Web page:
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Ads on Maps shows Apple ‘not afraid to scorch the earth’ to grow revenue

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By Chris Sutcliffe | Senior reporter

August 24, 2022 | 6 min read

With ad units coming to some of Apple’s most-used apps next year, experts ponder what the ad buying platform will look like and whether its core audience will accept the interruption.

Can Apple keep its Maps users happy as it introduces ads to the service?

Managing the transition from ad-free to ad-supported experiences is tricky, even for giants like Apple / Apple

Apple brings in an estimated $4bn a year from advertising revenue, but its ambition is to scale that up to achieve greater revenue stability. As such, ads are set to show in its Maps app from early next year, in addition to select spots in the App Store’s ’Today’ tab and at the bottom of app listings.

Mike Woosley, chief operating officer at data management platform Lotame, says: “Apple is diversifying its revenue streams to smooth out economic shocks, and its services segment – where it hides its advertising business – has grown 12% this year.“ He likens its emphasis on advertising in the face of hardware saturation to Netflix’s ongoing pivot to an ad-supported version of its streaming service as paid subscriptions reached saturation.

“And if Apple wants growth in advertising, it’s not afraid to scorch the earth to get it,“ he says. “When it was ready to get serious about ad revenue, it locked down its device-related advertising ID, stripping developers of the ability to identify users across sessions and domains, leaving Apple as the sole king of identity on its phones.“

To date, Apple has been more selective than the majority of its competitors when it comes to advertising on its owned and operated platforms. Google has long included ad slots in some of its own tools, with Google Maps offering paid-for results at a local level. By contrast, Apple has focused on providing more streamlined products and making the ad-free nature of its services part and parcel of its appeal to users.

Paul Dimmock, head of demand EMEA at Alkimi Exchange, explains that even though it has long derided advertising, this is not Apple’s first attempt to make ads a core part of its appeal to brands: “iAds, which launched in 2014, was essentially a programmatic network of Apple inventory only. This lasted two years, being closed down in 2016 due to a lack of demand.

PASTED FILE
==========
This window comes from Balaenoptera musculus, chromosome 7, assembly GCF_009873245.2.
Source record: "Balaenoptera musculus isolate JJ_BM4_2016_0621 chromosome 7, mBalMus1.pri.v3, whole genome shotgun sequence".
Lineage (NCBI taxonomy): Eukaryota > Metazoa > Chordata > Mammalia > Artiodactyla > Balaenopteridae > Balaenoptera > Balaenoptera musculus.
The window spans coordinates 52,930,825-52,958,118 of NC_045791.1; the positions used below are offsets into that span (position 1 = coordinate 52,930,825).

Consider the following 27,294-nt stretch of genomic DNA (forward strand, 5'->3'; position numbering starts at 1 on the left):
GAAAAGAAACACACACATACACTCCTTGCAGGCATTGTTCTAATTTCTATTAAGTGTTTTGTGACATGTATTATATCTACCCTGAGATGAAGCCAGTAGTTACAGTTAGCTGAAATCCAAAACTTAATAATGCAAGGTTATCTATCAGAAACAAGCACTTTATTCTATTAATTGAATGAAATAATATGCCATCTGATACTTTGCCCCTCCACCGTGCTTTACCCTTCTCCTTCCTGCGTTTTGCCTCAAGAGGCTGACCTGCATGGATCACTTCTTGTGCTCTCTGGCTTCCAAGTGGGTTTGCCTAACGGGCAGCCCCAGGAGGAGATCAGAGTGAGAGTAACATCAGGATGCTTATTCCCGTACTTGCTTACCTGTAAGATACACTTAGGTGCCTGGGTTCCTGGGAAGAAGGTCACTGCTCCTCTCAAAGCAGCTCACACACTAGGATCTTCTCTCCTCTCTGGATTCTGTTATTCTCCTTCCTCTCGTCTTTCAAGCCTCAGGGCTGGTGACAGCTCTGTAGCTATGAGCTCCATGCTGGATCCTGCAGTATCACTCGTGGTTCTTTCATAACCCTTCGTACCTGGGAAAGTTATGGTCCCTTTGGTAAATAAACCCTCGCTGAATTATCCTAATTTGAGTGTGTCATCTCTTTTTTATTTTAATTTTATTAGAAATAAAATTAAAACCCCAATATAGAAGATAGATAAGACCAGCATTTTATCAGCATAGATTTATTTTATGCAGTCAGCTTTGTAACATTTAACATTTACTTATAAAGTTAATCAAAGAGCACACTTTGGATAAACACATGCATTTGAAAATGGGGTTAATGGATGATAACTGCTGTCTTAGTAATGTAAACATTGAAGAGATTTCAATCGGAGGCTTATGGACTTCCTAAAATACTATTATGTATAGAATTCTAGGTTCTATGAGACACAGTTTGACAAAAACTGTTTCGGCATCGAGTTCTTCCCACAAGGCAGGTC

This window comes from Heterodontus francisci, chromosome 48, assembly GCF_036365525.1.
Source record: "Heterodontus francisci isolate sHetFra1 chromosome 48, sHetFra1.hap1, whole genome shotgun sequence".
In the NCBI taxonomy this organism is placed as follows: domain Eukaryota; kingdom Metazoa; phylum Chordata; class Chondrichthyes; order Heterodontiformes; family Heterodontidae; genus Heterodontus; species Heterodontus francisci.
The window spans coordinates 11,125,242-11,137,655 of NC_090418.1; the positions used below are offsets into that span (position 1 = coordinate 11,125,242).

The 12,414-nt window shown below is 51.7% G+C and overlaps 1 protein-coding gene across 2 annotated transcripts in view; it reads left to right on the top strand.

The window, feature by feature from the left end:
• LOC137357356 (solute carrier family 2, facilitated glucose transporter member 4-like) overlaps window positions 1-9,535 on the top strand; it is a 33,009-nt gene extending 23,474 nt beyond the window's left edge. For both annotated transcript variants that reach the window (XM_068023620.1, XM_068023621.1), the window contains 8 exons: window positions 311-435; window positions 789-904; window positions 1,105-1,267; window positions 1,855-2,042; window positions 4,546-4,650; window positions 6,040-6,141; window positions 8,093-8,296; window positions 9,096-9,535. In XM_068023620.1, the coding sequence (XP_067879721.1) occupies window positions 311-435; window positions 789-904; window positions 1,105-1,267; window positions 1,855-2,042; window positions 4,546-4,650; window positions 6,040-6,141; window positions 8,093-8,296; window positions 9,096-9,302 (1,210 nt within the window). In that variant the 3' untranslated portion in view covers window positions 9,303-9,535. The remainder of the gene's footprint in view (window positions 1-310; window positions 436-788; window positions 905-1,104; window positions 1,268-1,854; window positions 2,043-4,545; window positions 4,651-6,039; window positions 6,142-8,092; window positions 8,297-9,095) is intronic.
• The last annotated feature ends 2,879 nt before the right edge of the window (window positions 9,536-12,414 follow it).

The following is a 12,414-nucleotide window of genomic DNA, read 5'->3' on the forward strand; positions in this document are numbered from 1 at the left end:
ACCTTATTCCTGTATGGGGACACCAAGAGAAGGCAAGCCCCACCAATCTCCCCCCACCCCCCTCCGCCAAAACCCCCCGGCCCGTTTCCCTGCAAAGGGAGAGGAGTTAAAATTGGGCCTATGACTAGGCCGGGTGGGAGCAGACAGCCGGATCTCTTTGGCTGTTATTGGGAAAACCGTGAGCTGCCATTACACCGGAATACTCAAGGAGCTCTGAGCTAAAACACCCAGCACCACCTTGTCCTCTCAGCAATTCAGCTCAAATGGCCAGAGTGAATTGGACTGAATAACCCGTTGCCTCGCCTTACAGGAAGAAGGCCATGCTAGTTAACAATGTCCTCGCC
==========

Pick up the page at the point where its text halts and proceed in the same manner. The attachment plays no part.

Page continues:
“Based on that failure, I would expect that a new Apple buying platform would activate across its owned and operated properties, as well as third parties, as this would – in theory – better justify the inevitable significant costs of building adtech from scratch.”

But while consumers are habituated to ads across those other platforms, it remains to be seen whether Apple’s core audience will accept the introduction of ads into services that have previously been ad-free. Dr Paul Hayton, the founder and chief technology officer of mobile DSP Dataseat, which is part of Verve Group, says that Apple tends to avoid intrusive ads that interrupt the user experience, “so we’re unlikely to see a promotion for something irrelevant like a mobile game in its maps app“.

He goes on: “I expect ads to be highly targeted and entirely based on the search a user makes and the location they’re in when using the app. For example, a search for directions in a seaside town like Poole might prompt an ad for a business that does fishing trips. This format won’t come as a surprise to consumers who’ve been accustomed to Google Maps since 2016. If Apple can present ads in a seamless and relevant way as it does for its search ads within the App Store, users will be unlikely to be put off by them and, in many cases, will probably not even notice that they’re ads.”

Reports suggest that Apple will include Google Search-like results in its Maps app, rather than banner ads, and that it is aiming to broaden its ad network to include its books and podcast apps, in which publishers could pay to appear higher in search results. As Dimmock argues, the likelihood is that Apple will emulate Amazon’s recent approaches to its DSP, offering buyers the ability to buy programmatically both on and off its platform. This allows it greater control over the ecosystem on its own services, while also making a play to increase market share elsewhere.

Ultimately, though, the transition from ad-free to ad-laden experiences is tough to navigate, even for a company with as large a market share for smartphones as Apple. Nailing the user experience will determine whether Apple’s ad ambitions will come to pass.

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